Trend-starting Texas drops algebra II mandate

January 25, 2014 by Will Weissert
In a Wednesday, Jan. 15, 2014 photo, math teacher Tracy Popescu, right, helps high school junior Carter Buono, 17, with a problem in an algebra II class at Flower Mound High School in Flower Mound, Texas. Texas became the first state to require its high school students to take algebra II, betting tougher graduation standards would better prepare its youngsters for college and life beyond it. Since then, 16 other states and the District of Columbia have followed suit, and two more will by 2020. But Texas is now bucking the trend it began, abandoning advanced-math mandates to give high school students more flexibility to focus on vocational training for jobs that pay top dollar but don't necessarily require a college degree. (AP Photo/LM Otero)

Texas started a trend by making most of its high school students tackle algebra II. But eight years later, the state often watched for education policy is abandoning the requirement.

The move is being praised by for affording them more flexibility. But some policy experts are nervous because nearly 20 states have since followed Texas' lead in requiring the advanced math course.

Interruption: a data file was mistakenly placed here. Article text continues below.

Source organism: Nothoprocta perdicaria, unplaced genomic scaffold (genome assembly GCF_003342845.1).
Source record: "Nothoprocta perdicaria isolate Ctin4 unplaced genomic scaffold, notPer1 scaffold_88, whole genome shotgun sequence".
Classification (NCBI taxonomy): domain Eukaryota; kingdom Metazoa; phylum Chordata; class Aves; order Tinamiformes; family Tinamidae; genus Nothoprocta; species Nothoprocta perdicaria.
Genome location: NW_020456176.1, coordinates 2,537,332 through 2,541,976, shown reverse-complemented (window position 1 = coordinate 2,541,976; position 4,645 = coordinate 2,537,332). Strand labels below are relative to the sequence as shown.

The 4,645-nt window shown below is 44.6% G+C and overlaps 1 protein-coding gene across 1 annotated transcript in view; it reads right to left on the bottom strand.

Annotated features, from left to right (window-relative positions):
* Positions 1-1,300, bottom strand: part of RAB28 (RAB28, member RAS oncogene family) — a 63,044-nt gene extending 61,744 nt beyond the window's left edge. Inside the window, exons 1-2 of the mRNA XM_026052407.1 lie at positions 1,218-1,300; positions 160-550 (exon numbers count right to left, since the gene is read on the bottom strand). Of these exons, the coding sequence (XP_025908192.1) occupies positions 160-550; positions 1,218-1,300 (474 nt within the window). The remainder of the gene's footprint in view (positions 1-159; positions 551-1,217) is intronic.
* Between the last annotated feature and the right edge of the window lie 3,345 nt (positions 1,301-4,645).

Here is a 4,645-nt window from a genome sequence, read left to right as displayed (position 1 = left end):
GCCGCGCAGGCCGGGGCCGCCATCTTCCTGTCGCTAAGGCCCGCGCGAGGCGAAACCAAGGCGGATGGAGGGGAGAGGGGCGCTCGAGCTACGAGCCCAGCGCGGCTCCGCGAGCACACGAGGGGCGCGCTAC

Supporters say fewer curriculum mandates give students more time to focus on vocational training for high-paying jobs that don't necessarily require a college degree.

But critics say the state is watering down its academic standards, noting that and college-exam scores have increased.

Texas will join Florida in dropping the requirement when its Board of Education gives final approval to a curriculum overhaul next week.

Explore further: Texas Board of Ed votes to drop algebra II mandate

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not rated yet Jan 26, 2014
"Story-Killers: How the Common Core Destroys Minds and Souls"

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Watch this Video:
not rated yet Jan 27, 2014
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Amr Salah
Trend Compass Team
Epic Systems
not rated yet Feb 01, 2014
Taking education direction from Texas is insane. The state buys a lot of textbooks, so textbook publishers tend to follow the Texas curriculum. Then all other state or local school buyers of the textbooks are trapped in the Texas mold.

But especially in the area of sciences, why would anyone want textbooks that deny evolution, for example? Texas is not a model for good education, it is only a big buyer of textbooks. We are talking $, not quality.

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